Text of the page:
If you've been noticing that your cat is starting to bump into things or that its pupils are staying dilated no matter how brightly lit the room is, it's possible that your cat is going blind. The first thing to do is to make an appointment with a vet. Your vet may be able to put a stop to the deterioration in your cat's vision and maybe even be able to correct it. At the least, your vet can give you tips on how to help your cat navigate its surroundings with limited vision.

Cats can lose their vision due to a number of reasons, including disease, birth defects, lack of enough oxygen during birth, and due to reactions to certain medications. Additionally, if a cat's diet does not include enough of the amino acid, taurine, the cat's retinas (the light-sensitive cells inside the eyeballs that transmit messages about sight to the brain) can become damaged, which can lead to blindness. Altering your cat's diet accordingly may limit but not reverse the damage.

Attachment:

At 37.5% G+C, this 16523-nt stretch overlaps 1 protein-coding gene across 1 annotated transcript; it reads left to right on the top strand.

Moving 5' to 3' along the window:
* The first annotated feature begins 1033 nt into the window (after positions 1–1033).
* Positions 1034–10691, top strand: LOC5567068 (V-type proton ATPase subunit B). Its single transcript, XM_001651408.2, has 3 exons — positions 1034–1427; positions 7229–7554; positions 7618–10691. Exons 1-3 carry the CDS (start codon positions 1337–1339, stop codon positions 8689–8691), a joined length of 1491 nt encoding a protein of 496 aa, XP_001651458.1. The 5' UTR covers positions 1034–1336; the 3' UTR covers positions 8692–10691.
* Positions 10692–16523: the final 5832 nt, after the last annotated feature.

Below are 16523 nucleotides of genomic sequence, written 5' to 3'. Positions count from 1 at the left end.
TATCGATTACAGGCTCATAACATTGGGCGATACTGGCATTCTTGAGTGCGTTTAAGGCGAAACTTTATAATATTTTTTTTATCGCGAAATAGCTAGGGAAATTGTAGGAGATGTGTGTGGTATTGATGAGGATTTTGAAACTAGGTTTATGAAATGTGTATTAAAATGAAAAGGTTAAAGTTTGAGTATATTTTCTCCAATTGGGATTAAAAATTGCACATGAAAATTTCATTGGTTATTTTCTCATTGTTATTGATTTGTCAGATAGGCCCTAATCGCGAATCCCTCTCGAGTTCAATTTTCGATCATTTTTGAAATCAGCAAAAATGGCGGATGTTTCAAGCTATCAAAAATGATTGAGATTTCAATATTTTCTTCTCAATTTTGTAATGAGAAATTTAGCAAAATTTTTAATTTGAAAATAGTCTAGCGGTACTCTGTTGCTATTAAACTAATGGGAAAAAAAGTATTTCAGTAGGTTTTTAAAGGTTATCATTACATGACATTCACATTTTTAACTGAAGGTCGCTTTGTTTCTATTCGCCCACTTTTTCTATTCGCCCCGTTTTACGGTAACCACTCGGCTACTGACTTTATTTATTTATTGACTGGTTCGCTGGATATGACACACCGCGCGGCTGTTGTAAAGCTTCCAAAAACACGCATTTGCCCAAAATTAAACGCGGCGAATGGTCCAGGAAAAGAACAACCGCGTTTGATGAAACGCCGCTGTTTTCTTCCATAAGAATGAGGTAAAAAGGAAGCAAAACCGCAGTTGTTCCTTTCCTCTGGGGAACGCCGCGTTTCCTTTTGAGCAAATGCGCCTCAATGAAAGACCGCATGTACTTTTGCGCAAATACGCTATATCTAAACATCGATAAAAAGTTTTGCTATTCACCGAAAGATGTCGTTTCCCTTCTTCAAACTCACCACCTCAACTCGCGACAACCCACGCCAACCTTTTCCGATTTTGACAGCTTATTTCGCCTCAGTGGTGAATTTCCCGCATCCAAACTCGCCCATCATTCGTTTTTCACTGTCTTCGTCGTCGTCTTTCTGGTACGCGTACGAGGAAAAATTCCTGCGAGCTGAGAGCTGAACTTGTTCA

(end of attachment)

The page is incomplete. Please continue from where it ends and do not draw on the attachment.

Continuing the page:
If a cat's blindness is caused by cataracts (cloudiness in the eyes), the condition can be remedied through surgery. Expect that once your cat reaches middle age (six to ten years of age), its vision, along with its other senses and body functions will begin to deteriorate. If your cat has limited vision, the vet will probably suggest keeping your cat restricted to a few familiar rooms. Try not to change the furniture layout of the room, as your cat uses and relies on cues and landmarks that are on its level. Even something as simple as a child's toy left on the floor one morning can disorient a blind cat. Keep your cat away from stairs (in order to prevent accidental falls) and from doors to the outside. A blind cat in an unfamiliar outside environment has little chance of surviving.